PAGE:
The mean age at baseline was 56 years old for White men, 55 for Black men, 57 for White women and 55 for Black women. The mean BMI was 25.8, 26.8, 24.6, 27.1 kg/m2 for White and Black men and women, respectively. Selected baseline characteristics for each sex-race group by BMI category are presented in Table 1. BMI was inversely related to age at baseline for all groups except Black women. A strong positive relationship was observed between BMI and the prevalence of never smokers in both men and women at the time of enrollment, regardless of race. In contrast, there was a curvilinear relationship between BMI and prevalent disease, such that individuals at both high and low extremes of BMI were more likely to report disease at baseline than persons within the WHO normal range of BMI (18.5–24.9 kg/m2). For all groups, BMI was also inversely related to educational status at BMI levels of 22.5 kg/m2 or greater.

Table 1. Baseline characteristics of all CPS-II men and women by race and BMI (kg/m2).

Tables 2 and 3 present the BMI-mortality relationship by race for men and women, respectively, stratified by smoking and prevalent disease status. Smoking and prevalent disease modified the association between BMI and mortality in all four groups (interaction p = 2.4×10−39 for White men, p = 0.055 for Black men, p = 1.6×10−32 for White women, and p = 0.02 for Black women). For White men and women, regardless of smoking status or prevalent disease, underweight was associated with higher risk of mortality compared to BMI 22.5–24.9 kg/m2. For Black men, underweight was associated with higher risk of mortality in those with prevalent disease, regardless of smoking status, but not in Black men without prevalent disease. In Black women, underweight was associated with higher mortality in all groups, albeit a non-statistically significant elevated risk for the group defined as never smokers with prevalent disease. Among all underweight BMI categories, age-standardized death rates were highest in men and women who smoked and had prevalent disease, and rates were lowest in healthy never smokers.

Table 2. Rates and relative risks of death from any cause among men according to BMI, smoking, prevalent disease status and race, CPS-II 1982-2010.

Table 3. Relative risks of death from any cause among women according to BMI, smoking, prevalent disease status and race, CPS-II 1982–2010.

Relative risks were higher for overweight and obese compared to the upper end of normal weight (BMI 22.5–24.9 kg/m2) among the healthy never smokers compared to those who smoked and/or had prevalent disease (Tables 2 and 3). In this group of never smokers without prevalent disease, among both men and women, the RR's for overweight Blacks appear to be similar in magnitude to those for Whites whereas at the highest levels of BMI, the RR's for Blacks appear to be marginally lower compared to those for Whites. For example, among healthy never smokers, the multivariable-adjusted RR for White women with BMI> = 40 kg/m2 was 2.45 (95% CI 2.25–2.67) whereas it was 1.78 for Black women (95% CI 1.43–2.21). However, there was no evidence of statistical interaction by race (interaction p = 0.23 for women and p = 0.20 for men).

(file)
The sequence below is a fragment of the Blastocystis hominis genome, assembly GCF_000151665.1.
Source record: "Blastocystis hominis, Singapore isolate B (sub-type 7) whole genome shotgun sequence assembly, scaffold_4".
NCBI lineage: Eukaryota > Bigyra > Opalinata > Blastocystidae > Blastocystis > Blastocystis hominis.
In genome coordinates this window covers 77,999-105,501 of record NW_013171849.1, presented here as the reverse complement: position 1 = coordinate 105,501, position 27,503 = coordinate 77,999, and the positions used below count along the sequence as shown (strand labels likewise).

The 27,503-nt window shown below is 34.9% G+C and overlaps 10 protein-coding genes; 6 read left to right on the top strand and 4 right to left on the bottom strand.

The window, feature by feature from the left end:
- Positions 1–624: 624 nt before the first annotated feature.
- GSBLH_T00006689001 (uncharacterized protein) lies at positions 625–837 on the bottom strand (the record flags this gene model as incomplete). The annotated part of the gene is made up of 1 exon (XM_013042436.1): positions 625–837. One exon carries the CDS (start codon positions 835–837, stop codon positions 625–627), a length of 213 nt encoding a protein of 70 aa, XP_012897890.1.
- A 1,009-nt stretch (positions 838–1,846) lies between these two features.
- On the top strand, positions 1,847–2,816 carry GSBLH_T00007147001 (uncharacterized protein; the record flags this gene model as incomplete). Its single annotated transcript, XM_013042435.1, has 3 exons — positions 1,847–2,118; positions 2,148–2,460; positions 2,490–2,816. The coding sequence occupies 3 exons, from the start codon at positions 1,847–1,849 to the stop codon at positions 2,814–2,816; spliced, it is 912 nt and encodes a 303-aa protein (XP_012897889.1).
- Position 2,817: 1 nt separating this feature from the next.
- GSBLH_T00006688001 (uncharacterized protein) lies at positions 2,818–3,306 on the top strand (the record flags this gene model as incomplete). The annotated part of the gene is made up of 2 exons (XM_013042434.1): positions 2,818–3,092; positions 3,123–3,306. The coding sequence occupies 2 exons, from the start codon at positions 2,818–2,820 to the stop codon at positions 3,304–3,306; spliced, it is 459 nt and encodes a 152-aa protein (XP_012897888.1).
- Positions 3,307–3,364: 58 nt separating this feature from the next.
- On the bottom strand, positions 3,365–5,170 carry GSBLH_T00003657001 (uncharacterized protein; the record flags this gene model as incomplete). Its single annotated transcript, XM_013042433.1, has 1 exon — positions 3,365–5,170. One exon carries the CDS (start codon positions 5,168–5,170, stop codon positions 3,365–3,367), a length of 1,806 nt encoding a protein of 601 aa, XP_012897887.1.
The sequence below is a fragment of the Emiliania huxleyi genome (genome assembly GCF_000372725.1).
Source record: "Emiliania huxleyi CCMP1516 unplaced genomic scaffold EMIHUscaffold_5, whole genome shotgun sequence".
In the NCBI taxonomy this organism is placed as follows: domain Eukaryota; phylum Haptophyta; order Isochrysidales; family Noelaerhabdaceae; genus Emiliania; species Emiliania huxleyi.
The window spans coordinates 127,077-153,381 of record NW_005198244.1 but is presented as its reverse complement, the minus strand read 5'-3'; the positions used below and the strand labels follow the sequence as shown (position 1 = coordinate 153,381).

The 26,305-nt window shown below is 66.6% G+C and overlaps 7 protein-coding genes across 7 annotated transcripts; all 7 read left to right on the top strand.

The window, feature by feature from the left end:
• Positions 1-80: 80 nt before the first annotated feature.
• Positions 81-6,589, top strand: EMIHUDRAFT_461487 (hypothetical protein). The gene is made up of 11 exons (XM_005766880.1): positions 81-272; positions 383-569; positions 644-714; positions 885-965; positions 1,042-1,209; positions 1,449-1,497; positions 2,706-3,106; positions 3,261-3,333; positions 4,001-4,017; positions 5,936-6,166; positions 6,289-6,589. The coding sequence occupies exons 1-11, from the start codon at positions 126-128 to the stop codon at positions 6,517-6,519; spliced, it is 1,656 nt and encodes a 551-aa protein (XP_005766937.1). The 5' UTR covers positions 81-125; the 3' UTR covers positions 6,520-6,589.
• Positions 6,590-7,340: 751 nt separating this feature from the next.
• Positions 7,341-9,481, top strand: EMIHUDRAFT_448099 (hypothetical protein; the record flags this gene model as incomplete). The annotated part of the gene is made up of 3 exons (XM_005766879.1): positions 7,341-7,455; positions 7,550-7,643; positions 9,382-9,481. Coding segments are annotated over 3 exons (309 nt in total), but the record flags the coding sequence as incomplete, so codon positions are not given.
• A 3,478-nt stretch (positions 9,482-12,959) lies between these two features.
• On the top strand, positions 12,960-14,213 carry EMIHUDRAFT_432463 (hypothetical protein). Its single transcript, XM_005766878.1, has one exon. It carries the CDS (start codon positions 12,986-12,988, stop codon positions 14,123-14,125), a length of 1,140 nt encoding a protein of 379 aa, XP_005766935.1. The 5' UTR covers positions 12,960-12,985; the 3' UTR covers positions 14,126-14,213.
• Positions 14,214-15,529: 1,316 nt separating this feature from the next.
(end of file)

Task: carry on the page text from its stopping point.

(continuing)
Due to the lack of effect modification by race and the profound modifying effect of smoking and prevalent disease on the association between BMI and mortality, analyses stratified by age and grouped cause of death are presented among never smokers without prevalent disease in both races combined. The magnitude of the association between BMI and total mortality varied substantially by the age at which BMI was reported (Table 4). BMI at ages younger than 70 years was much more strongly associated with risk of death in both men and women than was BMI at older ages. For BMI at ages less than 60 years and 60–69 years, all categories of overweight and obesity were associated with higher risk of mortality. The association between BMI and mortality was greatly attenuated when BMI was reported at age 70 and above; however, in women, associations remained statistically significant for all categories of BMI>27.4 kg/m2. Overweight and obesity were associated with all grouped causes of death, but were generally stronger for death from cardiovascular disease and other causes compared to cancer for both men and women (Table 5).